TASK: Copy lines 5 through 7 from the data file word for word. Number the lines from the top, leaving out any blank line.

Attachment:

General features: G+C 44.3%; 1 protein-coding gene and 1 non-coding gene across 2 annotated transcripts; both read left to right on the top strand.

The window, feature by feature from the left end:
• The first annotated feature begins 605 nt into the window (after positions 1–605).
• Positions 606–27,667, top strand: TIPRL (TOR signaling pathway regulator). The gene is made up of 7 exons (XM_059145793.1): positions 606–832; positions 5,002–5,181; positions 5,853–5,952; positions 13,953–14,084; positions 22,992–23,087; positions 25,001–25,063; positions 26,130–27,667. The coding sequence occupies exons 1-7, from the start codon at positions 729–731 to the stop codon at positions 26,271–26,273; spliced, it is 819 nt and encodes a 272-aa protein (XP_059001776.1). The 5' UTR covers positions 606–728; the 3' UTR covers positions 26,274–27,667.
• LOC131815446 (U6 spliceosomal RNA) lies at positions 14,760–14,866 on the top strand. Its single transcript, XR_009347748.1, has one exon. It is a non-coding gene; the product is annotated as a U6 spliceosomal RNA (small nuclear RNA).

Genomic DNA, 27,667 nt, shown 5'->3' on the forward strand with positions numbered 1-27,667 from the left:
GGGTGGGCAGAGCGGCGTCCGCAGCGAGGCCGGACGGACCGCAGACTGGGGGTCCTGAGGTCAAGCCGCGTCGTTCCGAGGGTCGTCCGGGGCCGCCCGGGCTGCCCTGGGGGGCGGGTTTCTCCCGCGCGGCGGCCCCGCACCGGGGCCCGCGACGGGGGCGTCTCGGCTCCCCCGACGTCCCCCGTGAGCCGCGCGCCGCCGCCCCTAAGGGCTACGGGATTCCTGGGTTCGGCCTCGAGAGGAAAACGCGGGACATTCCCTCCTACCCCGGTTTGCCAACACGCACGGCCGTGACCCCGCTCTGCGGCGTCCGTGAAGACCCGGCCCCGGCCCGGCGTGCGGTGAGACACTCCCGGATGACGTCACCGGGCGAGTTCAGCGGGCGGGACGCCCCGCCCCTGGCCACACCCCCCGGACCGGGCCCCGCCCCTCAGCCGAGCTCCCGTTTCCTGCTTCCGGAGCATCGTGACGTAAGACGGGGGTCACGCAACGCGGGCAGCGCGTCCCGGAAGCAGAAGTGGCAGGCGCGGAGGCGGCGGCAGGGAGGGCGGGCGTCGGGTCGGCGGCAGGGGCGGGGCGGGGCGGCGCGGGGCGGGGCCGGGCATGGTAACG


• LOC131815446 (U6 spliceosomal RNA) lies at positions 14,760–14,866 on the top strand. Its single transcript, XR_009347748.1, has one exon. It is a non-coding gene; the product is annotated as a U6 spliceosomal RNA (small nuclear RNA).

Genomic DNA, 27,667 nt, shown 5'->3' on the forward strand with positions numbered 1-27,667 from the left:
GGGTGGGCAGAGCGGCGTCCGCAGCGAGGCCGGACGGACCGCAGACTGGGGGTCCTGAGGTCAAGCCGCGTCGTTCCGAGGGTCGTCCGGGGCCGCCCGGGCTGCCCTGGGGGGCGGGTTTCTCCCGCGCGGCGGCCCCGCACCGGGGCCCGCGACGGGGGCGTCTCGGCTCCCCCGACGTCCCCCGTGAGCCGCGCGCCGCCGCCCCTAAGGGCTACGGGATTCCTGGGTTCGGCCTCGAGAGGAAAACGCGGGACATTCCCTCCTACCCCGGTTTGCCAACACGCACGGCCGTGACCCCGCTCTGCGGCGTCCGTGAAGACCCGGCCCCGGCCCGGCGTGCGGTGAGACACTCCCGGATGACGTCACCGGGCGAGTTCAGCGGGCGGGACGCCCCGCCCCTGGCCACACCCCCCGGACCGGGCCCCGCCCCTCAGCCGAGCTCCCGTTTCCTGCTTCCGGAGCATCGTGACGTAAGACGGGGGTCACGCAACGCGGGCAGCGCGTCCCGGAAGCAGAAGTGGCAGGCGCGGAGGCGGCGGCAGGGAGGGCGGGCGTCGGGTCGGCGGCAGGGGCGGGGCGGGGCGGCGCGGGGCGGGGCCGGGCATGGTAACG